Free web hosting is offered by various companies primarily in order to up-sell other domain services or to publish advertising on pages that are hosted under the account. Free web hosts usually offer only subdomain support for user web pages, for example: user.geocities.com. Many popular CMS platforms like WordPress and Joomla offer free web hosting for web publishers to get started blogging or building a website. Free web hosting is not considered a viable solution for business owners or websites that require custom content development, eCommerce facilities, and domain name support. Free web hosting is mostly popular with bloggers and can be viewed as another form of social networking, i.e. Tumblr, Facebook, Instagram, MySpace, Blogger, Ning, WordPress, and other brand name sites.
Shared Web Hosting
Shared web hosting provides for the management of a large number of domain names on a single server using IP addressing, where all of the registered websites will simultaneously use the same CPU, RAM, hard drive, and bandwidth resources to serve files or run scripts according to temporary commands. With shared web hosting, there may be thousands of different businesses, individuals, and organizations all serving their website files to the public from the same computer. A single data center is able to host millions of domains on this model, allowing web hosting companies to scale at volume and offer the lowest pricing to consumers for web file management and database storage tools.
How Does Shared Web Hosting Work?
With shared web hosting, each user account is provided with a unique login to the server which is registered to a root domain name and identified through a public IP address. Additional domain names are added to the account through the use of a control panel by administrators. The web hosting company employs systems administrators to manage the server software installation and security updates. The hosting clients use file transfer management tools to host web pages in HTML or other programming languages which serve the files to the public through the browser. The hard disk space on the remote server can be used for other purposes than web hosting, for example remote file storage, email accounts, sandbox web development, mobile app support, or running software scripts online.
Advantages of Shared Web Hosting
The number one benefit of shared web hosting traditionally is that it is an extremely cheap way to publish information online. Shared web hosting accounts can cost as little as $1 – $3 dollars per month and rarely cost more than $20. It is estimated that over 90% of the websites on the internet use shared web hosting to keep their information online 24 hours a day. Shared web hosts never turn off their services and offer seamless hardware upgrades in the data center that can keep a website online for years. Most of the available web development tools will integrate easily with a shared hosting account.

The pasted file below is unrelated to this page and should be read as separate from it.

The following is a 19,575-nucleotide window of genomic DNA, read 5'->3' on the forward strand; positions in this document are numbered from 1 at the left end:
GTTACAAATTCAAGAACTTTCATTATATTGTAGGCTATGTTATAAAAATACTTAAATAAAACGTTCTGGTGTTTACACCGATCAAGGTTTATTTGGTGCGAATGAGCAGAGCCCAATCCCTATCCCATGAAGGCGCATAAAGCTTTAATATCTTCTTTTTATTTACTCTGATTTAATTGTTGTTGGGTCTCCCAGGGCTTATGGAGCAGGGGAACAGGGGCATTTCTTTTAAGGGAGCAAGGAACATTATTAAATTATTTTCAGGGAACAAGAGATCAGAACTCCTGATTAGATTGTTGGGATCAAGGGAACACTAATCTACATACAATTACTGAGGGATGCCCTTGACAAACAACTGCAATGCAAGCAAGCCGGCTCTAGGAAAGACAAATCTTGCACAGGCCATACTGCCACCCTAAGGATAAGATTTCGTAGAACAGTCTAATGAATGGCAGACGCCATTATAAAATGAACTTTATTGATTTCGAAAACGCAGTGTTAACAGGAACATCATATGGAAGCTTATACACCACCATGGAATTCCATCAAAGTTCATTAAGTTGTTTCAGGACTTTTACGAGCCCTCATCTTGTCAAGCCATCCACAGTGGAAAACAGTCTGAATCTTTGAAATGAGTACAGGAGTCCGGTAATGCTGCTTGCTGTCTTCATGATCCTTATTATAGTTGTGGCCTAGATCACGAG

These services allow the internet to function as a vast library of self-published information in a non-hierarchical, distributed network system. Because web hosting companies hire experts to manage the data centers and typically keep up-to-date with the latest security releases on server software installs, the end users receive a simple to use platform to manage file transfers, databases, email accounts, and web publishing that is generally secure. There is a huge amount of flexibility in what can be done creatively with the remote data processing and storage facilities on a shared web hosting account.
Disadvantages of Shared Web Hosting
The main disadvantage of shared web hosting is that it is not able to scale effectively to support the traffic of large websites and usually includes strict limitations on the use of CPU processing power because of the pooled resources. Shared web hosting does not typically support the user installation of server extensions through the command line that are important for custom web development and mobile app support. Until recently, most shared web hosts did not support Secure Shell (SSH) access, but due to the increased popularity of version control frameworks like Git and Subversion, this is becoming more common.
There is still no opportunity for advanced systems administration and custom server configurations on most shared hosting plans. Security on shared web hosting frameworks is not considered robust enough for sensitive corporate information and government accounts. There can also be performance issues that develop on a server if one domain is consistently consuming shared resources or hit with a DDoS attack. Because systems administration and root server configuration control is taken out of the hands of shared web hosting users, they are often overly reliant on the service company for tech support.
Who is Shared Web Hosting Best For?
Shared web hosting is recommended for self-published websites and small business networks. Web designers can host unlimited domains on a shared account for development, and then transfer them to cloud or dedicated servers if the traffic develops more than the web hosting company will permit. One of the most popular uses for shared web hosting is single and multi-user blog sites built on WordPress. The LAMP stack supports a large number of open source scripts like Drupal, Joomla, Moodle, Zen Cart, osCommerce, Magento, SMF, phpBB, & Prestashop. Most eCommerce scripts, blog frameworks, bulletin board programs, CMS platforms, wikis, and email management software applications are all designed to work on shared web hosting as well. You can view our list of the top shared web hosting companies to get started.
Managed Web Hosting